The most valuable lesson I learned – and I can’t remember whether I learned it in the Abundance workshop, or the More workshop - was the difference between “surrender” and “quitting”. This was just one of those things that resonated so deeply and strongly with me, and may have made the difference for me between “settling” for a comfortable, though relatively fearful, life, and going for more in life, and being willing to pursue my dreams and visions to the fullest extent.
  • They called it the “Surrender” exercise, and told everyone to put their palms together, and then to pull their palms apart. “Palms together, palms apart.” Then, they said to continue doing this. So, everyone continued putting their palms together, then pulling their palms apart. Palms together. Palms apart. This went on. And on. And on. Minutes passed. Palms got tired. Arms got tired. There was no further instruction. 25 people sitting around in a large circle, doing this ridiculous palms together, palms apart “surrender” exercise. They never said anything else. They just looked at us, with no expression, and we continued to do the exercise.

    Finally, I figured it out. I thought. “It’s a ‘Surrender’ exercise! Don’t these fools get it? You keep going until you surrender. Here, let me show them how surrender works. I’m an expert at it. Follow my lead, people.” So, I stopped. I surrendered. I thought. I was so proud of myself. Now, if I could just convince the others to surrender, we can get done with this silly exercise, and move onto something more interesting!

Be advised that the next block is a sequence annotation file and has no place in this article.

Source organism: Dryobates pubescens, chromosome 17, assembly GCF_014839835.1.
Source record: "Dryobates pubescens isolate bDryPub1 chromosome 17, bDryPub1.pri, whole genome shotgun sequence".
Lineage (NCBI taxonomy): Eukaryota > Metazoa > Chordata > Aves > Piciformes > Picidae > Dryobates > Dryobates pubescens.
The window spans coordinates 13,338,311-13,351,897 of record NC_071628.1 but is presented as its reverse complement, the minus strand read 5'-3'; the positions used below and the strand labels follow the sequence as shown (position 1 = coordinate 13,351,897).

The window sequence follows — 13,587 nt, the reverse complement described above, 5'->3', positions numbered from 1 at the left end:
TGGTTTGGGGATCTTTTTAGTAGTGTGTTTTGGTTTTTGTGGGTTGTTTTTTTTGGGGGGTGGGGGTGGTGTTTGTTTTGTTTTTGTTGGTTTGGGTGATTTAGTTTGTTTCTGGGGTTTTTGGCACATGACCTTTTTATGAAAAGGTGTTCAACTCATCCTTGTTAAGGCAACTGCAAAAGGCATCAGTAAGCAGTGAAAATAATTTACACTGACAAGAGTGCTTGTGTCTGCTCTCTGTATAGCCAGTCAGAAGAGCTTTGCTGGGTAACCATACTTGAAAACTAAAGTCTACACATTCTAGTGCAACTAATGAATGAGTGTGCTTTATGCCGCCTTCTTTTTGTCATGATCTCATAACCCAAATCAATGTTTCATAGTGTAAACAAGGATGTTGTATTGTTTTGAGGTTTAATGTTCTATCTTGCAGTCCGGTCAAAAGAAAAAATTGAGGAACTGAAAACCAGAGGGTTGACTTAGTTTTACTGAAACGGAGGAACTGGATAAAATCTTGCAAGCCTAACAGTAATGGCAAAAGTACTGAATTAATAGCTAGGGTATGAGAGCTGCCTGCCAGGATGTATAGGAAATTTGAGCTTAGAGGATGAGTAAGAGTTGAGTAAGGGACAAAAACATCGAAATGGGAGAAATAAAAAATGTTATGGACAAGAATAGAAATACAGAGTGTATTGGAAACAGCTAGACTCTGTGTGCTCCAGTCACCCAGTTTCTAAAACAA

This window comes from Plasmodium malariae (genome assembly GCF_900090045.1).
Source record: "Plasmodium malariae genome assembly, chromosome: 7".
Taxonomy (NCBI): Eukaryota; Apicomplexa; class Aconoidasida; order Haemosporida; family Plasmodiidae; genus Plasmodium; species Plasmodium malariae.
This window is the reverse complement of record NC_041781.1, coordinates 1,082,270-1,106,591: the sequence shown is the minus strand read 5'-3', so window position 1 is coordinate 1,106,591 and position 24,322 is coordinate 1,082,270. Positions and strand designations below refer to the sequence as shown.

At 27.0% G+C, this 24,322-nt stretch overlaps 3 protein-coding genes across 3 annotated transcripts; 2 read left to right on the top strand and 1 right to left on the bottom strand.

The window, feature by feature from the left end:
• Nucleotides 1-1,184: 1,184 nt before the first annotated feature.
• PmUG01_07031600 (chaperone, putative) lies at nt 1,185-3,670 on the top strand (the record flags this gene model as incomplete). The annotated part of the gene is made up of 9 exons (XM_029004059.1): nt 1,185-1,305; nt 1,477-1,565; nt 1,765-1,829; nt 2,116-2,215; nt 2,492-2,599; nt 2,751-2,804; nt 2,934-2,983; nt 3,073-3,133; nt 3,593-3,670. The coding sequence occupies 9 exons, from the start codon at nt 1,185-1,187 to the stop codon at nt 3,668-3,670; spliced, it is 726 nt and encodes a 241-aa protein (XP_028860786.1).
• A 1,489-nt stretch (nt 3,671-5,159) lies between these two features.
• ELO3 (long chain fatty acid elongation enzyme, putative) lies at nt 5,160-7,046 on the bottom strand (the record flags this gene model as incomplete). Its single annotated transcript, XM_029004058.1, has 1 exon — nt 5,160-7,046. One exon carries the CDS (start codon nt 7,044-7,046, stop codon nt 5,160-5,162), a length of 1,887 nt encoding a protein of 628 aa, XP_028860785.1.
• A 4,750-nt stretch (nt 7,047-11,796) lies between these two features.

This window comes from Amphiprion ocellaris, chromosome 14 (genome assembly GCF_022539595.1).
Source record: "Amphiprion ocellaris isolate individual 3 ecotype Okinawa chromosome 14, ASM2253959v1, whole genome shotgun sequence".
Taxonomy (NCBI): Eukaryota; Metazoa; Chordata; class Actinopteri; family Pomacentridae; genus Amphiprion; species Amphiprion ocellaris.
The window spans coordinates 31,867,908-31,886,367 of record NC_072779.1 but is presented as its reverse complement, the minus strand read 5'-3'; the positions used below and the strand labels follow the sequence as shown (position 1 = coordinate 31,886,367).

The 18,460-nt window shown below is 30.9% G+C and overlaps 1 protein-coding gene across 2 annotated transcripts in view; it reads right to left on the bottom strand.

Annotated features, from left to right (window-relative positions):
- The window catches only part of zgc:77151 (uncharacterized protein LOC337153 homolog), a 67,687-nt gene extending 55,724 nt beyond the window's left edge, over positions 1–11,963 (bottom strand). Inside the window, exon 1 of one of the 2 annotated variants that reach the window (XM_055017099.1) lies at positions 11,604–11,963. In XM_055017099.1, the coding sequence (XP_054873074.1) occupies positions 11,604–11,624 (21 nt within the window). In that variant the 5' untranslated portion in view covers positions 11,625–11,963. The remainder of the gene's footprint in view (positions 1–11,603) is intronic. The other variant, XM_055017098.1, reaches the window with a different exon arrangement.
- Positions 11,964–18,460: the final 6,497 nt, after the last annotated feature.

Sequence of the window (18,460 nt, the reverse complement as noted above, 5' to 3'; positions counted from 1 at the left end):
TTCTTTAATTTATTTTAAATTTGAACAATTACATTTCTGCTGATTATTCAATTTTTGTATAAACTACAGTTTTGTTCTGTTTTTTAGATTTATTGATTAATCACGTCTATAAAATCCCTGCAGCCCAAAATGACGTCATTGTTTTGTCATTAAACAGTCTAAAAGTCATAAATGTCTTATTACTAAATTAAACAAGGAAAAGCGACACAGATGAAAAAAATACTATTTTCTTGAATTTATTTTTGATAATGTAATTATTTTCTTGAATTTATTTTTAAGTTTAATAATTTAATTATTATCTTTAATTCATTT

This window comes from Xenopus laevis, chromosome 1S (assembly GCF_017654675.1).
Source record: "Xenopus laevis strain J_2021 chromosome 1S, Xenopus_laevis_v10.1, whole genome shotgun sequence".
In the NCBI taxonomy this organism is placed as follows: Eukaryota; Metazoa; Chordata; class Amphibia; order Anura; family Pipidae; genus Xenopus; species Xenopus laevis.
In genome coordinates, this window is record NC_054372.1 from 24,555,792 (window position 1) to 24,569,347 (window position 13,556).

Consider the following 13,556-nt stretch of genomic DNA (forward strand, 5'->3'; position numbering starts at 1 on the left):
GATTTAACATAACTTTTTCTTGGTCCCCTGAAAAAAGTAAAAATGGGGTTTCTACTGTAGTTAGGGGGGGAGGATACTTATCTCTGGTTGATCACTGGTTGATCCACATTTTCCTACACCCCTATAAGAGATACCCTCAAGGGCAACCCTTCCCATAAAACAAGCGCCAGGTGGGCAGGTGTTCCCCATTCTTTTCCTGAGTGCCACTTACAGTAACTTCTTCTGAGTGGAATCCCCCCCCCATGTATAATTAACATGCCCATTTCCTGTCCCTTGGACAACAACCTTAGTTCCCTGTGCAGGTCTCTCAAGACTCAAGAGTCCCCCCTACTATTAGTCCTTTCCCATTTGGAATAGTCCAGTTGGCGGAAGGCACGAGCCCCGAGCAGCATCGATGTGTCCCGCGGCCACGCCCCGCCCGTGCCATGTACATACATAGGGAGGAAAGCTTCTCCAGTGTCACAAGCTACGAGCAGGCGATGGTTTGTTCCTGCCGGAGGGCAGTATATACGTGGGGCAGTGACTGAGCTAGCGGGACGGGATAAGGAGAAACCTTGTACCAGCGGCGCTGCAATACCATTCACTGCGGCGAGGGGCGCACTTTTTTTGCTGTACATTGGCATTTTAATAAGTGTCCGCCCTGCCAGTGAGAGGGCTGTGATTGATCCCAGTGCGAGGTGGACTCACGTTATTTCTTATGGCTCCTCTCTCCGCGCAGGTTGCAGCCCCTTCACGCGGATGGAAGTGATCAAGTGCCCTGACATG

But, they all kept going. Palms together, palms apart. “No, no, no, people, don’t you get it?!? It’s about SURRENDER! Just stop, and we can move on to the next cool thing. Come on, watch me. See? I stopped. I surrendered. Just stop it, already!”

    But, they kept going. It seemed like hours. I was furious. Self-righteously so. “Goddamn, unrecovered people, don’t you see? No, you can’t see, because you’re not surrendered, like me.” After awhile, it slowly began to occur to me - “maybe I’m the one who’s having trouble with surrender, here”. As I looked around the room, everyone else seemed really calm, and really into “palms together, palms apart” - they were groovin’ to it, jammin’ on it, serenely down with it, while I was all bent the fuck out of shape about the whole goddamned, stupid-assed silly exercise.

    I finally accepted that I hadn’t surrendered at all. I had just quit. It was very humiliating. Humbling. I learned a lesson that has stayed with me for many years. I had tried to figure out the “trick” to the exercise, and thought that I had cleverly nailed it, when there really wasn’t any trick to it. It wasn’t about that. It was about learning to accept that, sometimes in life, you just put your palms together, and your palms apart, and keep going until you get through whatever it is. You surrender into it. As opposed to quitting, and not playing at all, because it’s uncomfortable or confusing or you don’t feel like playing.

    I think I needed to remember this.

    Palms together….palms apart. Palms together …..